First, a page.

A former Israeli prime minister once chastised his fellow politicians by saying their slogan could be, “Sure I promised. But I never promised to keep my promise.”
Outside the semi-virtual world of politics, of course, there are real consequences to failing to keep one’s promises.
There is a strong incentive, especially when we are starting out, to agree to any project that finally comes our way after weeks or months of self-promotion and knocking on virtual (or physical) doors. I get it, believe me. At times, though, we may be asked to provide copy that we actually don’t yet know how to write. Seeing in our mind’s eye the kids’ next dentist appointment or the weekend away at that hotel on the beach, we think, “How hard can it be? I’m a good writer. I’ll figure it out.”
In general, I am a fan of stepping out of your comfort zone as a writer. If you are open to learning, it will definitely make you a better writer.
In order to commit ourselves to providing copy beyond our current abilities or know-how there is a very serious precondition. We must know – ahead of time, before we sign the dotted line or send the engagement letter – exactly what we will need to deliver the goods. That includes knowledge, time, expenses, collaborators, and what we’ll have to do to get them.
For example, let’s say a potential client asks if you can write copy for a popular print magazine on parkour read religiously by wealthy particle physics researchers. Now let’s say you’re not sure if parkour is the fine art of finding a parking space in Paris or the name of Spiderman’s alter ego, and you’ve never even read an actual magazine in your life. On the other hand, they’re offering good money for the copywriting.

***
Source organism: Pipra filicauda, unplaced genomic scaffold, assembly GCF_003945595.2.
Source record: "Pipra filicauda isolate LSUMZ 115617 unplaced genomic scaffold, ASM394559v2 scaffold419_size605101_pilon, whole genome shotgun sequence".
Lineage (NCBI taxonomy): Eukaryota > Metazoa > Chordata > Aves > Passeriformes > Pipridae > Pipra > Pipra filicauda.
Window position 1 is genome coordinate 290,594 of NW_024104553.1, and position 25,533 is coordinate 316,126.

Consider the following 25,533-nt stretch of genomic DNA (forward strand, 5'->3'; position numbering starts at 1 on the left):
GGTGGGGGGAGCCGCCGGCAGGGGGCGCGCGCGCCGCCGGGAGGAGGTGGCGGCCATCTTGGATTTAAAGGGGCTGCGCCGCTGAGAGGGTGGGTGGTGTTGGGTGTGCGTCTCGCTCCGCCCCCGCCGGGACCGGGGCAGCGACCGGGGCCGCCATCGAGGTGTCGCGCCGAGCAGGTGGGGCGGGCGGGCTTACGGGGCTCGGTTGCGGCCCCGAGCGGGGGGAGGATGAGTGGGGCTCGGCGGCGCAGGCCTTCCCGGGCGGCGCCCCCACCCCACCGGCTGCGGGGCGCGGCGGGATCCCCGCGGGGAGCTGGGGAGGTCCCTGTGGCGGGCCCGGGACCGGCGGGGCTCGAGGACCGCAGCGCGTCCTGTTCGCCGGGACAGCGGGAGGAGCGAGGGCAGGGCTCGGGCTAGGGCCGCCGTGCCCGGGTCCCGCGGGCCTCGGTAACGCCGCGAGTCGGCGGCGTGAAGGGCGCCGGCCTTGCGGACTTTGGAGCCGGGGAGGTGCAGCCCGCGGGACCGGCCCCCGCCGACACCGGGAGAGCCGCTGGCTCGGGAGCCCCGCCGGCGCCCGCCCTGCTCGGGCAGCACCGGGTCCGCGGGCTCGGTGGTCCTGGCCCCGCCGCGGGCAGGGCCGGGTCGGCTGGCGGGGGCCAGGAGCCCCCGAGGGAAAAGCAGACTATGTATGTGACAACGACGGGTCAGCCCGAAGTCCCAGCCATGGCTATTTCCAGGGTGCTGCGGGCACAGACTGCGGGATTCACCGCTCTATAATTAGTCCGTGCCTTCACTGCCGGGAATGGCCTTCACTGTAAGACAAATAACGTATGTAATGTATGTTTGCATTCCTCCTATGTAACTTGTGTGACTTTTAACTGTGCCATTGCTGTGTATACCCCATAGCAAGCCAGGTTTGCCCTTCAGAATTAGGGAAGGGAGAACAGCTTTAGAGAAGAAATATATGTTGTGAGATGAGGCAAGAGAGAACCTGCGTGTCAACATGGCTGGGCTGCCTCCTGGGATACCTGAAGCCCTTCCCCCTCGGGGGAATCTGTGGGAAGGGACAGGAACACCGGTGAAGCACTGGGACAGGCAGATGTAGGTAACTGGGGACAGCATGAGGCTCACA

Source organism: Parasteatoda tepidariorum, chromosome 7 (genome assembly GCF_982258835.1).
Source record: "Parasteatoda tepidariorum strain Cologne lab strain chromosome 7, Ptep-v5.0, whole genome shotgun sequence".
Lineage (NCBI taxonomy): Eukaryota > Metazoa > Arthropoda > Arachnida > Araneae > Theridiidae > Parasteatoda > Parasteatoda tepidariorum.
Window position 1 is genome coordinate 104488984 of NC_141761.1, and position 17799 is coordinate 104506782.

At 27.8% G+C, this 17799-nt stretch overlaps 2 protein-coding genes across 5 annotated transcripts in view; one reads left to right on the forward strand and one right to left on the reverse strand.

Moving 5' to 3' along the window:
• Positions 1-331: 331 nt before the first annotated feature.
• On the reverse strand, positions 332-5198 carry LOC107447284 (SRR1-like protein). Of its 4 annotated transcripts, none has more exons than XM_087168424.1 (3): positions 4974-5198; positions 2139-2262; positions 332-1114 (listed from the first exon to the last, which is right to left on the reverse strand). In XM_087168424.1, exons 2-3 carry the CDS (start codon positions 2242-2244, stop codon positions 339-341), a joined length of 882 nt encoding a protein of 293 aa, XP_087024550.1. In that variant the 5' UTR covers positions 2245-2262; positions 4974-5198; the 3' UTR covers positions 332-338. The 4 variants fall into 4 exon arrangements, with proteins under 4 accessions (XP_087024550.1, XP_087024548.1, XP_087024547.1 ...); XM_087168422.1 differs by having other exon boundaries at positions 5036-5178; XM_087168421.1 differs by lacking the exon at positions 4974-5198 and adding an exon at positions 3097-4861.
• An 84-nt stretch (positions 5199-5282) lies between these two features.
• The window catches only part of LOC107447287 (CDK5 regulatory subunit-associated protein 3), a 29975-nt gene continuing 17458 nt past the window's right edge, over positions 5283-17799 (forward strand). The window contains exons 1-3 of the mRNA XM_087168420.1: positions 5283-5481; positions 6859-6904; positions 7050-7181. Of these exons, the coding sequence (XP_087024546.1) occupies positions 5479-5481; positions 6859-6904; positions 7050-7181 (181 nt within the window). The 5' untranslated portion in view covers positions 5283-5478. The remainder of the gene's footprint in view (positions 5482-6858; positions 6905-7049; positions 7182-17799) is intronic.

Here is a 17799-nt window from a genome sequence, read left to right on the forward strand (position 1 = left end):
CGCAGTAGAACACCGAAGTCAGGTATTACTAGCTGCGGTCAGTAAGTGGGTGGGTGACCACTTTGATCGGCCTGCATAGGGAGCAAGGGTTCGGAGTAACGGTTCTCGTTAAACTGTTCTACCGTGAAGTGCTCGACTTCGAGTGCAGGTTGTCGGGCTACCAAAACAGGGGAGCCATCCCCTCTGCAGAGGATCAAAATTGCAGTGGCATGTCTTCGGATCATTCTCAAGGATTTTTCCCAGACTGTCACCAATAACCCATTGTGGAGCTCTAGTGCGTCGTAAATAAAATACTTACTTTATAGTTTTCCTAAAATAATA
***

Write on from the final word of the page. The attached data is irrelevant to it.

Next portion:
If you agree to the project right away, you are risking your professional reputation. You may provide poor copy out of sheer ignorance, or you will drive yourself crazy spending inordinate amounts of time trying to leap the knowledge gap. The most common result is that you’ll need to request an extension on the agreed-upon deadline and probably lose money in the bargain. And you can be sure the client will blame you for any subsequent delay or screw-ups in his own timeline.
On the other hand, if you take the time to research the request before replying, you can determine if you have the time and ability to deliver. You may discover that you can realistically learn all you need to know in plenty of time or that you can collaborate with someone for a reasonable fee. You may also decide that you want to develop the needed expertise for future projects — or that you are giving up writing altogether and devoting your life to parkour (please don’t).
Alternately, you may have to admit to the client that their request is outside your area of expertise. That’s okay, too. Just be sure to offer them an alternative (say, to find a colleague with the necessary know-how or to provide copy with a different angle, etc.). Sometimes the client will take you up on your offer and other times they will take their business elsewhere. But in either case, you have impressed upon the client that you are honest and that you value their time.
It is far better to lose the project and win the customer’s respect than it is to win the project and lose all future business.